The following class of building blocks - ketones - has shown to possess a wide range of pharmacological activities, including antiviral, antibacterial, antifungal, and anticancer properties. In addition to that, ketones can be easily synthesized from a wide range of starting materials, making them readily available for drug development. Nitriles, as well as ketones, have a lot of ways of implementation in drug discovery. Isonitriles, however, have an even more interesting application: they are able to form stable complexes with metal ions, which can be used for imaging and therapeutic purposes. For example, isonitrile derivatives have been used as radiotracers for positron emission tomography (PET) imaging and as metal chelators for cancer therapy [4].

Let us briefly list applications for the remaining groups of building blocks. Thiol-containing compounds can target specific enzymes or receptors in the body and can be used to improve drug delivery and bioavailability. Antibiotics such as nitrofurantoin (used to treat urinary tract infections) contain a nitro group, while sulfonamide antibiotics (derivatives of sulfonic acids) are widely known for the treatment of many more bacterial infections. Finally, amidoxime derivatives of ribavirin are potent inhibitors of hepatitis C virus replication.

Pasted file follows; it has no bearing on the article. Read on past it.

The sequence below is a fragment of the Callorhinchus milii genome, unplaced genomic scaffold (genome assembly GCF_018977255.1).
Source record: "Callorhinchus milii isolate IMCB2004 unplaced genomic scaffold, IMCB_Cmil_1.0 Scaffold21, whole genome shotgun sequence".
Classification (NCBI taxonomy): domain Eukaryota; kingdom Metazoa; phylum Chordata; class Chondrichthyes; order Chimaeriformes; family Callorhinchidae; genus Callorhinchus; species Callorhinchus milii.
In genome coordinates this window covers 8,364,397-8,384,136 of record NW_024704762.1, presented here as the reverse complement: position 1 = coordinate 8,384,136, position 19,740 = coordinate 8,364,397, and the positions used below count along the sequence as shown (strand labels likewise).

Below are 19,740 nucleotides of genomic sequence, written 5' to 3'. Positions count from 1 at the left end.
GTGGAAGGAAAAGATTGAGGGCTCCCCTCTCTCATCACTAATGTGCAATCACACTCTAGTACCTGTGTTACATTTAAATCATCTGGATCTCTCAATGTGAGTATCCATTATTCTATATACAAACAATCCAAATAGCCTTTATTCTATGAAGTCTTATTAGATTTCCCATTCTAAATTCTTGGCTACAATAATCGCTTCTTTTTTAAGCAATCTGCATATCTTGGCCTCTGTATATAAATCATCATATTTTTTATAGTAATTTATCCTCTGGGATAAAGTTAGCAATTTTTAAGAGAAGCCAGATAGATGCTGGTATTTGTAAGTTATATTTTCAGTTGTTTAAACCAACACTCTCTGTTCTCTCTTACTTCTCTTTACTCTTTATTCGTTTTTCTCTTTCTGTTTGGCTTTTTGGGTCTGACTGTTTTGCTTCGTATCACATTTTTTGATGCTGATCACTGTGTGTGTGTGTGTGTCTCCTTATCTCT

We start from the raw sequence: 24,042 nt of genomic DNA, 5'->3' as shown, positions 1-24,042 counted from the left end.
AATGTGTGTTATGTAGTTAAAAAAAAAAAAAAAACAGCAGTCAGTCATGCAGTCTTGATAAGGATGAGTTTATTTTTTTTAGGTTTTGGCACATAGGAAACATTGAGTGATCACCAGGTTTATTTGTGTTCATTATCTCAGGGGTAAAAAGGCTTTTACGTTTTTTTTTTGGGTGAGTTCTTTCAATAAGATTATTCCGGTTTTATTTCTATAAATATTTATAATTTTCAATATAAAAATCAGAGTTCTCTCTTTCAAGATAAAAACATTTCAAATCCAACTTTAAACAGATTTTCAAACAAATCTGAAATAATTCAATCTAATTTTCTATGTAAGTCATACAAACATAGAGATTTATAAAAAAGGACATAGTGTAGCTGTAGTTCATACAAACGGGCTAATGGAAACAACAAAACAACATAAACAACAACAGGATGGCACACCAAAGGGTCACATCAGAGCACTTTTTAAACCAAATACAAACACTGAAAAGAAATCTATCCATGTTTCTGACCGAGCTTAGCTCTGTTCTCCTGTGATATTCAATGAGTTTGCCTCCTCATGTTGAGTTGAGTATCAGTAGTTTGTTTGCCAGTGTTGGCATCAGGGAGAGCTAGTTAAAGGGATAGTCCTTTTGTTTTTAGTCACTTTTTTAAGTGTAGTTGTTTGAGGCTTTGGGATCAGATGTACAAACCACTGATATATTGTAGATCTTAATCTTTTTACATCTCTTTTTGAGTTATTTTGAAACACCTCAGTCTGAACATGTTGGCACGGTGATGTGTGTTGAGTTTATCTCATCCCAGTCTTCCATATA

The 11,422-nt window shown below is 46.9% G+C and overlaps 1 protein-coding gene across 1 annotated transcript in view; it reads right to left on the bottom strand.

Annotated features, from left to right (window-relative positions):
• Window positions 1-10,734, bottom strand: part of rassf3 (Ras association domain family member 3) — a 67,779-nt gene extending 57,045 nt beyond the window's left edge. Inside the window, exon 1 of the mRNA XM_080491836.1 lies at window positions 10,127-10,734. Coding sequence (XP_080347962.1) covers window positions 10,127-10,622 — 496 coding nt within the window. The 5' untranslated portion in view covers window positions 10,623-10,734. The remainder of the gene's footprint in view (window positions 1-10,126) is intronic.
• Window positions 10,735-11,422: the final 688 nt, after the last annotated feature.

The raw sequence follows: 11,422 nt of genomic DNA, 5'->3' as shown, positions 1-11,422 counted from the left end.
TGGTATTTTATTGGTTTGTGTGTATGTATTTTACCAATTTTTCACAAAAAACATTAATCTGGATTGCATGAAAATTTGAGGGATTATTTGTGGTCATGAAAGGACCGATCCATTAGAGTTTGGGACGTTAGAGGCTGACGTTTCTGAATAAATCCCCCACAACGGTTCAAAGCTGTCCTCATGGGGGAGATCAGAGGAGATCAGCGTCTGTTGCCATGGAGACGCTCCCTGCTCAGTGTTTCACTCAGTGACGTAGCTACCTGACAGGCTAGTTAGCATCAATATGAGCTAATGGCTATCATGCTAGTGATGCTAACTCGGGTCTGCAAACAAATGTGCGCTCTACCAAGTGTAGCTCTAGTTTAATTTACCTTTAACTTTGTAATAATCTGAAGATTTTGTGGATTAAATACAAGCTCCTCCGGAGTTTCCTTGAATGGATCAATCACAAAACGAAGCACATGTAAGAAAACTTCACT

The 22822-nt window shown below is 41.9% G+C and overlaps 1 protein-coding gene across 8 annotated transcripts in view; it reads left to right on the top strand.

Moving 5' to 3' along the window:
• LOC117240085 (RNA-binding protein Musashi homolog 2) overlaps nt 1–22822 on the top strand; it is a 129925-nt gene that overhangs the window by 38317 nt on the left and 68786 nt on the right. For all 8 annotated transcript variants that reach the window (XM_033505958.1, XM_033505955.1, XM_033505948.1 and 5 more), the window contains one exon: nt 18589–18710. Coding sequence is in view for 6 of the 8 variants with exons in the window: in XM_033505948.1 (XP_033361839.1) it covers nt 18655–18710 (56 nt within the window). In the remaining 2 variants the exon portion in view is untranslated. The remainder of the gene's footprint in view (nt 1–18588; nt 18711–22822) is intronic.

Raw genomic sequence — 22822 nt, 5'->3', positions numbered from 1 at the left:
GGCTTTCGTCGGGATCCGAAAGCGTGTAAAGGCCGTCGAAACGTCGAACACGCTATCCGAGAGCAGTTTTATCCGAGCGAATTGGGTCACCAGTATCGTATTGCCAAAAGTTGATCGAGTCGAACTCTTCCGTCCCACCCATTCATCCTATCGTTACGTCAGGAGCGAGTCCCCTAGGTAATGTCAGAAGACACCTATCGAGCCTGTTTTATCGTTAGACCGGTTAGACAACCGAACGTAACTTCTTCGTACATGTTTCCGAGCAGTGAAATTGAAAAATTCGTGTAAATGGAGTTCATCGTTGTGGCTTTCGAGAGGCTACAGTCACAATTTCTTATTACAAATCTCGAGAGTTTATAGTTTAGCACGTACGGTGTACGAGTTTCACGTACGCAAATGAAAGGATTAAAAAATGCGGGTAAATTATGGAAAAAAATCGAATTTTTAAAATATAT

Overall, all building blocks listed above play an important role in the development of new chemical compounds and applications. Their applications are diverse and continue to expand as new compounds are synthesized. The unique properties and reactivity make those substances an essential tool for organic chemists working in a wide range of fields. The chemical database of building blocks contains information about its components that is crucial for their efficient use in chemical synthesis and application development. As research in this field continues, we can expect to see new and innovative building blocks being added to the database to increase a variety of usage possibilities.


  1. “Derivatives of 6-Aminopenicillanic Acid. VII.1 Synthesis of Penicillin Aldehydes by a Novel Method” W. J. Gottstein, G. E. Bocian, L. B. Crast, Kathleen Dadabo, J. M. Essery, J. C. Godfrey, and L. C. Cheney. The Journal of Organic Chemistry, 1966, 31 (6), 1922-1924

  2. “A Greener Approach to Aspirin Synthesis Using Microwave Irradiation” Ingrid Montes, David Sanabria, Marilyn García, Joaudimir Castro, and Johanna Fajardo. Journal of Chemical Education, 2006 83 (4), 628

  3. “Palladium-Catalyzed Cross-Coupling Reactions of Organoboron Compounds” Norio Miyaura and Akira Suzuki. Chemical Reviews 1995 95 (7), 2457-2483

  4. “Isonitrile complexes of osmium and their reactions to give hydride, amine, and carbene complexes” Journal of the Chemical Society, Dalton Trans., 1973, 1433-1439